As the demand for clubs to cut costs increases, fitness equipment is coming under scrutiny since it can be a huge energy draw -- one of the largest costs of a club and a widening consumer interest in these days of demand for more things “green.”
At Life Fitness, the claims were taken seriously enough to hire an independent testing firm recently to analyze the costs of running its treadmills as well as those of its primary competitors. In results announced April 22, the company determined that it costs a facility, on average, 44 percent less to power Life Fitness treadmills than those of the competitors tested.
Bob Quast, vice president of brand management, told SNEWS® that energy efficiency is becoming an increasingly important selling point.
“The green awareness is growing globally, and customers are very interested in this,” he said.
Quast said Intertek (www.intertek.com), an independent product testing company, had people weighing 220 pounds use treadmills from Life Fitness, Technogym, Star Trac and Precor at speeds of 3.5, 5, 7 and 9 mph. Intertek analyzed the power required to run each machine and concluded that Life Fitness treadmills cost a facility on average 52 percent less to power than Technogym treadmills, 40 percent less than Precor models, and 37 percent less than Star Trac treadmills.
“If you assume you have 20 treadmills going eight hours a day for four years, you get pretty substantial savings of $12,000 over four years,” said Quast.
Not included in the tests were treadmills from SportsArt, which has been promoting its “Eco-Powr” system introduced in 2007. That company has said the brushless motor can save a third in electrical costs when the piece is used at average speeds, and it has a savings calculator on its website.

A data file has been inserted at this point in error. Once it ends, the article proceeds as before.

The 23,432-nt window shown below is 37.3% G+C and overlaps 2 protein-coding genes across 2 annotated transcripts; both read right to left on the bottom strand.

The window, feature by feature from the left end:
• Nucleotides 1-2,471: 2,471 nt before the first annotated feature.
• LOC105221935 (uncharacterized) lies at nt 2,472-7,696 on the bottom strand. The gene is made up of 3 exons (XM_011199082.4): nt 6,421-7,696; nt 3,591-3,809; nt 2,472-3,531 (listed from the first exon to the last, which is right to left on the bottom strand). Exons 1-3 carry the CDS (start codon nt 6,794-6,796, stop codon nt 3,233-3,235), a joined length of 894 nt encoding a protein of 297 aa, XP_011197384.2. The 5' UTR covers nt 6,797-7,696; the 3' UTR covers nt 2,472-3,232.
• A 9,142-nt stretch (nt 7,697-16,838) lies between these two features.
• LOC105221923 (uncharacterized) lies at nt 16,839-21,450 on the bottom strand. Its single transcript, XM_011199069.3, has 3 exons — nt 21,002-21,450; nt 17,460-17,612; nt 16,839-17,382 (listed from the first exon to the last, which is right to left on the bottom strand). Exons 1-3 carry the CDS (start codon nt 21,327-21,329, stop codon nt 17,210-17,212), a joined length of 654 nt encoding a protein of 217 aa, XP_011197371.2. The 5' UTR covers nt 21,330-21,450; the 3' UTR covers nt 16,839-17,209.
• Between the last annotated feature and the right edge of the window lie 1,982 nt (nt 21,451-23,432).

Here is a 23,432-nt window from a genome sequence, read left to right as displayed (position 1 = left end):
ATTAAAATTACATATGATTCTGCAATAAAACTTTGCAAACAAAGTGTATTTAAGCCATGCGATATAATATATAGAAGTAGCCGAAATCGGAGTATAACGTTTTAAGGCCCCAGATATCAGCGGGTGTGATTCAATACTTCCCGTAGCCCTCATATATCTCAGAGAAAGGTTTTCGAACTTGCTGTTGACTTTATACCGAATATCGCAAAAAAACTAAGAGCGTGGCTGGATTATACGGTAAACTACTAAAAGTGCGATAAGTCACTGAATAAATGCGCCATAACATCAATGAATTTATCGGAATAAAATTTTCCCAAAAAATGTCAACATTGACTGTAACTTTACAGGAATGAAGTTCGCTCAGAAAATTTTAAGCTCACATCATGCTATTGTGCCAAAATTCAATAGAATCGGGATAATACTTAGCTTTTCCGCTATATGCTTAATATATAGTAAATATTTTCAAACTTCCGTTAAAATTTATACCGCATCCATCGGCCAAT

Quast said Life Fitness has spent years steadily improving the energy efficiency of its products. “We’ve been making treadmills since 1991, and over time we have improved a lot of components,” he said. Quast told SNEWS that Life Fitness machines are efficient due to the relatively low amount of energy used in the interface between the treadmill deck and the belt. Also, the company has refined the electronic systems that control the treadmill motor.
Interest has increased in green practices both for clubs and homes. In a Feb. 10, 2010, SNEWS story, “Clubs see profits going hand-in-hand with implementation of green practices, according to survey,” an IHRSA poll found clubs intended to increase their green practices not only to slice costs but to tap into consumer passions. In fact, in a Dec. 21, 2009, SNEWS story, “Kansas University fitness center powers ‘green game’ ESPN telecast,” we covered a fitness center that was using equipment outfitted with gear that captured the energy produced by elliptical users for other uses -- in this case, an ESPN telecast.
Although home equipment has not garnered the interest in energy savings as commercial equipment has, some have looked beyond the sheer quantity of cost-savings to harnessing consumer interest in being more green-conscious. One fitness entrepreneur Ted Szoch has for years dreamed of taking the watts created in workouts and turning them into useable energy, although the technology is still in its infancy. Click here to see our Dec. 4, 2006, SNEWS story, “From workouts to watts: Using exercise to generate power.”
In Life Fitness’ tests, the equipment analyzed was commercial treadmills, Quast said; still, two of its home models -- the Platinum Club Series and Club Series -- have the same guts as the commercial products and would give the home user the same percentage of energy savings.
--Marcus Woolf with Therese Iknoian